One subscriber to Objectivity was Allan Gotthelf, and he wrote me a thoughtful letter concerning "Capturing Concepts." He found the article competent and interesting. He noted that I was obviously very familiar with the related psychological research and that I handle the Objectivist material well.

He entered a reservation, however, which I think is good to keep in mind in this sort of undertaking. In my "Capturing Concepts" (and in the child-development section of my more recent article "Universals and Measurement"), I integrate with manifest ease the results of psychological research by a wide range of researchers, who have a variety of sometimes conflicting frameworks that may structure their evidence and its interpretation. In my articles, I don't get to say very much about those variations in research frameworks or the nuances of their theoretical concepts. Think of the term competence. Is it used by Kagan, by Macnamara, and by us in the same way? To corroborate my judgment about the significance of the research I bring to bear on Rand's theory, the reader may want to dig into the source references I supply.

By the way, Fred, Gotthelf remembers me and Objectivity to this day. Although I had attended some sessions of the Ayn Rand Society over the years, Prof. Gotthelf and I had never really met. So when I spotted him at PSA in Austin this past November, I went over and introduced myself. He immediately turned to the young graduate student from Pitt with whom he had been speaking and said: "This is Stephen Boydstun. He was the editor of Objectivity. He comes from a scientific and technical background." It is so nice to hear that someone remembers you were here and what you were about.

I clearly remember---and appreciated---your participation in the discussions of my paper "Universals and Measurement" at the Advanced Seminar of TOC in 2003. As you will recall, the major section of that paper is on the logicomathematical analysis of concepts under Rand's formula; the shorter section is on theory of the formation of concepts. In the analysis section, the phrases "formation of concepts" and "concept formation" are never used. They are inappropriate for work in that new grand garden growing out of Rand's theory.
 
As I hope you know, Fred, my essay "Universals and Measurement" was published last spring in The Journal of Ayn Rand Studies (V5N2). That issue of JARS has been sold out, but if anyone would like to have a free electronic version of "Universals and Measurement," just send me a note at boydstun@rcn.com.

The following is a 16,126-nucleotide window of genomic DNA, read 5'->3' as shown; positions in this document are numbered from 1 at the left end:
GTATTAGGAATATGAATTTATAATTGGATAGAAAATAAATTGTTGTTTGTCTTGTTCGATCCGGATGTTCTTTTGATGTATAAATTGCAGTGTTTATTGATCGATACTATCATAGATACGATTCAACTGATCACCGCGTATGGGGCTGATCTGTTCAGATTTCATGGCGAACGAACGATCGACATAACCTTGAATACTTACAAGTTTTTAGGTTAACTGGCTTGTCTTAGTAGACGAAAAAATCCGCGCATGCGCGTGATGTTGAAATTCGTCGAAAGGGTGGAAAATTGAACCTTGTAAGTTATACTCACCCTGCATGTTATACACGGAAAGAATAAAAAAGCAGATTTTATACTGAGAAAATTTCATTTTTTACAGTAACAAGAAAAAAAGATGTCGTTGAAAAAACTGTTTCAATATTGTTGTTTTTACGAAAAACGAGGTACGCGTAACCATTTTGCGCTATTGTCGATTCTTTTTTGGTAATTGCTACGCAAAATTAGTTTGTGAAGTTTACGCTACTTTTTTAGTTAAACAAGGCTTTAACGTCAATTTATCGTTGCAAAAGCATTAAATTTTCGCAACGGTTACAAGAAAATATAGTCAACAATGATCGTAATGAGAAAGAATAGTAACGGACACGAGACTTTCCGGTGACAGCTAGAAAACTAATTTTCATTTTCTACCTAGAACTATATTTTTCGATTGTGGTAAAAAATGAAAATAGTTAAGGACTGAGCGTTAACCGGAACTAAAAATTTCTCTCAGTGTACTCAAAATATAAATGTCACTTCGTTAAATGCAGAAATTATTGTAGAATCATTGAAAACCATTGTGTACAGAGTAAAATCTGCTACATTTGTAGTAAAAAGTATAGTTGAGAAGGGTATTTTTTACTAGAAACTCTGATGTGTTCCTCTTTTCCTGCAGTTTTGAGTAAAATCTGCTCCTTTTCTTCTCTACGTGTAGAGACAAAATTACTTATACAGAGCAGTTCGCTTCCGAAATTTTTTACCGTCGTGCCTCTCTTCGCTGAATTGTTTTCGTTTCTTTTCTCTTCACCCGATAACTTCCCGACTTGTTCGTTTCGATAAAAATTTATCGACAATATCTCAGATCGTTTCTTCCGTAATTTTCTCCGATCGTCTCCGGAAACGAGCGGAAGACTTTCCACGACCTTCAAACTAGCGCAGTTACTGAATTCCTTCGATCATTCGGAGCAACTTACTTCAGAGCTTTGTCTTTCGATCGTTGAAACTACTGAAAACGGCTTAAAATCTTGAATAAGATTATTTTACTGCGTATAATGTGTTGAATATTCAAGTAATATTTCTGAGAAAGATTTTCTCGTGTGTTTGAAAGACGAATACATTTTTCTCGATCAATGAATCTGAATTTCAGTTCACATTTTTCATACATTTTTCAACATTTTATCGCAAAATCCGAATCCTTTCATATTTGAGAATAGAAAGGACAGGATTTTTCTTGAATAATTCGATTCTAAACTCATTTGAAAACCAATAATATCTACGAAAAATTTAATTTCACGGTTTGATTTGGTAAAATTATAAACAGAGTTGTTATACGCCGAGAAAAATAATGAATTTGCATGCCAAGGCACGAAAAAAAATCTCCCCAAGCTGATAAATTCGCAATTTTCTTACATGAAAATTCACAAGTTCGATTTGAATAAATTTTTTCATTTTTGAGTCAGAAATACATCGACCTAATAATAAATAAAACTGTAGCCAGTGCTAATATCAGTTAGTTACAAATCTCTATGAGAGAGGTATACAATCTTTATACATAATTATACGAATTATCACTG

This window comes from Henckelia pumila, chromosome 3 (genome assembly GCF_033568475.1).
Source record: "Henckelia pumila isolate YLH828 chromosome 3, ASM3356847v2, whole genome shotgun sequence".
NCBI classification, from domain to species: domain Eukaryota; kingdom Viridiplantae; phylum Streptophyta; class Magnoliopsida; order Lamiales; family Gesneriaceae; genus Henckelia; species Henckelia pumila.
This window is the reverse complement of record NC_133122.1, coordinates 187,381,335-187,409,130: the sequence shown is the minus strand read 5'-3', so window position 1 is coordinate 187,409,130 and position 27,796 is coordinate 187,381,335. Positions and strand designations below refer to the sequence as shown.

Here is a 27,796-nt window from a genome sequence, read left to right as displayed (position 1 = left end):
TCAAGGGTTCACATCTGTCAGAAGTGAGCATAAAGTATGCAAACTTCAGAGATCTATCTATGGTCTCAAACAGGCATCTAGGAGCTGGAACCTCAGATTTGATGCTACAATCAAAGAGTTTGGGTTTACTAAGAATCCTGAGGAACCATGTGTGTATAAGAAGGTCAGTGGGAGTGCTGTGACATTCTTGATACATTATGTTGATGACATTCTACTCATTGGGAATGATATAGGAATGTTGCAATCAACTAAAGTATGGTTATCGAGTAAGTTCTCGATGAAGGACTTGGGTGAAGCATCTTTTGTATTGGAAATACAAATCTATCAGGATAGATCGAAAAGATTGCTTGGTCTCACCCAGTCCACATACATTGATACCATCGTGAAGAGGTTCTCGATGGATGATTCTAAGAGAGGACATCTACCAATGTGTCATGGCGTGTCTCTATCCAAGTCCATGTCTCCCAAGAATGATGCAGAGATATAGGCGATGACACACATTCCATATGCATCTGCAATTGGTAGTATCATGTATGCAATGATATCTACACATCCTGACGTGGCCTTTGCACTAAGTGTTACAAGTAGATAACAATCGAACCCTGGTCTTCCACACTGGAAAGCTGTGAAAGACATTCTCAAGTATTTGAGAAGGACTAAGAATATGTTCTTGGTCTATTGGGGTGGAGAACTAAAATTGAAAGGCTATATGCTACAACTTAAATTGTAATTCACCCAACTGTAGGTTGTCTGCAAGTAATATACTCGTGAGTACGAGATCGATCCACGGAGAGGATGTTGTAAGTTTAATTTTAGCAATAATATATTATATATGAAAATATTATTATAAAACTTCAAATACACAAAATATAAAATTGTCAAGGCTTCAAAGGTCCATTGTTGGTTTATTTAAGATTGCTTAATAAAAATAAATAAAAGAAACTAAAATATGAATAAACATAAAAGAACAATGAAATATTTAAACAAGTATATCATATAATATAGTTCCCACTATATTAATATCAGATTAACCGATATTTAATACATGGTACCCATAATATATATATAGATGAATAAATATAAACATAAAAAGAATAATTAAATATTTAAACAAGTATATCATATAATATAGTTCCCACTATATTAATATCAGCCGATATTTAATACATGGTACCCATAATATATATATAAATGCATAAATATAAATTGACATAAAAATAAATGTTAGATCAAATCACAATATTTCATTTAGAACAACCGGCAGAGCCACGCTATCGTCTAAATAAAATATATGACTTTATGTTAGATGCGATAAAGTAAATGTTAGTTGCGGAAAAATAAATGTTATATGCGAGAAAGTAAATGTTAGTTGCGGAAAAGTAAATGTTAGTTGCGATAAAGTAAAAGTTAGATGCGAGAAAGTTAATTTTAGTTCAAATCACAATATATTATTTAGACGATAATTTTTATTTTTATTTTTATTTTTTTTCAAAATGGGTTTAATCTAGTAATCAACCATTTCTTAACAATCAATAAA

Stephen





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Post 28

Saturday, January 15, 2005 - 8:26amSanction this postReply
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Michelle,

An unpublished dissertation doesn't have the same status, in academic circles, as a published book or article by the author.  One reason is pragmatic.  An unpublished dissertation is assumed to be harder to get hold of than published work.  Though in the days of UMI Digital Dissertations (formerly Xerox University Microfilms), nearly any dissertation from an American university can be obtained by anyone who wants to pay the fee.  The other reason is that academic publications have undergone peer review of some kind, and dissertations have been reviewed only by the dissertation committee.  So there is a presumption that dissertations may not be as high in quality.

However, a dissertation can be fairly expected to reflect its author's thoughts on the subject matter, and academics will cite unpublished dissertations (I've done it several times).

Peikoff's dissertation is on the status of law of contradiction in classical "logical ontologism" (you think Chris Sciabarra is the only one to sling "Polish" words around :-)?)  It was completed in 1964.  Since the subject is one of central importance to Peikoff, as well as to Rand, he finished the dissertation after more than a decade of close contact with her, it's reasonable to assume that Rand read the drafts as closely as anyone on his committee did, and his remarks about "moderate realism" were made after Rand had worked out her theory of concepts and not long before she wrote Intro to Objectivist Epistemology--how could the dissertation not be a significant source on the matter at hand?

Doug Rasmussen obtained a copy of the dissertation around 30 years ago, and has long considered it an important source on the relationship between Objectivism and older traditions, including Thomism.

Now, if Peikoff had stated that he no longer accepted some of the positions he took in his dissertation, or some of the arguments for those positions, that would be a whole different story. At the very least, anyone who cited the dissertation would be obliged to mention that Peikoff had rejected it.  If there are significant discrepancies between positions taken in the dissertation and positions taken in Peikoff's published writings, that would matter, too--though in that case the person who objects to citing the dissertation needs to be forthcoming about the specific differences.

To complicate matters: for most academics, published academic books or articles in academic journals have a far higher status than "trade" books or articles in "popular" magazines.  Leonard Peikoff has never acted as though he cares a hoot about this set of evaluations--all of his publications of any importance are non-academic.  And significant chunks of his work are still available only as audiotaped lectures, which makes them much harder for most people to access than the dissertation is.

Robert




Post 29

Sunday, January 16, 2005 - 9:28amSanction this postReply
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Stephen,

Nice to hear from you. I first met Allan in 1967 or 68 before the break. He was speaking at a private home in Youngstown Ohio on his way to debate Albert Ellis in Chicago on the topic of Rational Emotive Therapy. Funny what sticks with you after all these years but I remember him saying the porn was ok for lovers to watch if it helped them achieve you know what. He is now at Pitt, about 3 miles from my home and Pitt recently gave him a "Allanfest" where a number of his colleagues in Aristole's biology come together to honor him. I made mention of this on SOLO.

Fred